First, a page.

What are you looking forward to this summer?
Here are several A-list releases and events that made the cut:
Shania Twain's next album: Although it doesn't yet have a title or release date, fans can't wait for Twain's new material, which is rumored to be darker in tone than her hit songs from the '90s.
CMA Music Festival: Nashville's annual event is especially must-see this year thanks to Maren Morris' headlining set at Nissan Stadium, as well as sets from up-and-comers like Lillie Mae.
Watershed Festival: The scenery at the Gorge Amphitheater in George, Washington, can't be beat; neither can this year's lineup, featuring Luke Bryan and Chris Stapleton.
Lady Antebellum's Heart Break: Due June 9, this album promises to sound nothing like the country trio has ever done before.
Chris Stapleton's From a Room, Volume 1: It'll be hard to top his hit 2015 album Traveller, but thanks to his fiery ACMs performance, Chris Stapleton shows no signs of a sophomore slump.
Zac Brown Band's Welcome Home: The band returns to its storytelling roots on May 12 with songs that aim for the emotional core.
Stagecoach Music Festival: Country's answer to Coachella boasts everyone from mainstream superstars like Kenny Chesney to red-hot rebels like Margo Price.
John Mellencamp's Sad Clowns and Hillbillies: Will Mellencamp be the Don Henley of country in 2017?
Jason Isbell's The Nashville Sound: Due June 16, this album is set to mix Isbell's rock, folk and balladeer influences into a truly great album.
Bonnaroo: This Tennessee-based festival isn't known for booking country artists, but this year it boasts Cam, Margo Price, Tucker Beathard, and more of country's next big things.
Colter Wall's debut album: His first full-length album arrives after a year of opening gigs for Lucinda Williams, Steve Earle and others, reintroducing a folksinger who, at 21 years old, sings with the bruised, booming baritone of someone who's spent a lifetime loving, losing and leaving.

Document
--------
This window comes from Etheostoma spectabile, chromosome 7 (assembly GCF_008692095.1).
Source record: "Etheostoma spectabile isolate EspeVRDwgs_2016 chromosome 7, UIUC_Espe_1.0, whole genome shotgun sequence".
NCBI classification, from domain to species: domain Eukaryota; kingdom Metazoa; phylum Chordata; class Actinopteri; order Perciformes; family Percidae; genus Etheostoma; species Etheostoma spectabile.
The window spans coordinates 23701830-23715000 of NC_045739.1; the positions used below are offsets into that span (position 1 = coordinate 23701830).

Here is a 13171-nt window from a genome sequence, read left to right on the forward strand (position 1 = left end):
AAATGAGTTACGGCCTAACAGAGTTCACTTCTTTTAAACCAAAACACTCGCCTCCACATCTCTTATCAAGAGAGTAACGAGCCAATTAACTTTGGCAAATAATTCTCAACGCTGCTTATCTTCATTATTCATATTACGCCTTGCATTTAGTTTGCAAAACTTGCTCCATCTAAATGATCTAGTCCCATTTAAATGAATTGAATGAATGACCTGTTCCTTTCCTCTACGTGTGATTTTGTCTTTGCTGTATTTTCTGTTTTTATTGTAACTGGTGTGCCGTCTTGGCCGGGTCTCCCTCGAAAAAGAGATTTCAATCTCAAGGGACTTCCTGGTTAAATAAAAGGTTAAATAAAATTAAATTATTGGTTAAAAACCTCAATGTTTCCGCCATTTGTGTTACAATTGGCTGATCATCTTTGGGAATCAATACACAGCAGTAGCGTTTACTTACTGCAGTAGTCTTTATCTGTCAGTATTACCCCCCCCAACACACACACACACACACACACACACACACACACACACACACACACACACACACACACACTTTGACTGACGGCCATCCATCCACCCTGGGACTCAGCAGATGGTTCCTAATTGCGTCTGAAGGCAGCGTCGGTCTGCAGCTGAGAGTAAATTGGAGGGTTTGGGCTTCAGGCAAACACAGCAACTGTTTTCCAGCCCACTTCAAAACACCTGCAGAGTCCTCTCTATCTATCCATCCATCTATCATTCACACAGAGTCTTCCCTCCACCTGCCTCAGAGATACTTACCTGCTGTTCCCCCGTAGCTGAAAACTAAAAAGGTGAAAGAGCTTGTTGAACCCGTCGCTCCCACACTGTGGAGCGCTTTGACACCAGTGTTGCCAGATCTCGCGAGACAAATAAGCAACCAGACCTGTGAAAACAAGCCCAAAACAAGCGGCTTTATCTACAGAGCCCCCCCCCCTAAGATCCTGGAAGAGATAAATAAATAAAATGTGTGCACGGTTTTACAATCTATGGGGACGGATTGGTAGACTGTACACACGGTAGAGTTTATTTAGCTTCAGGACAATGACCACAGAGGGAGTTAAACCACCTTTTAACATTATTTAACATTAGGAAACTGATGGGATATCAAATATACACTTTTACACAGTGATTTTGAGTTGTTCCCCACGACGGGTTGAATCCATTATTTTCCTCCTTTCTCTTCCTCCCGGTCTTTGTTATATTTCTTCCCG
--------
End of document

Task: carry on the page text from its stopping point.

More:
Midland's new album: Texas trio Midland quickly established themselves as something different, something unexpected, in the present country mainstream. It's no wonder then that "Drinkin Problem" sounds so fresh on radio and why their forthcoming full-length, due late summer/early fall, is one of country's most anticipated new releases.
Watershed Festival: It's tough to beat the scenery at the Gorge Amphitheatre, overlooking the Columbia River in Washington State, where this festival is held every year.
Willie Nelson's God's Problem Child: the country legend co-wrote seven out of 13 songs on the new album out April 28th, one of which is pithily titled "Still Not Dead," addressing the greatly exaggerated rumors of his own demise.
Brad Paisley's Love and War: His 11th studio album out April 21st is a star-studded affair with guest spots from Mick Jagger, John Fogerty, Bill Anderson and even an old Johnny Cash poem that Paisley set to music, "Gold All Over the Ground."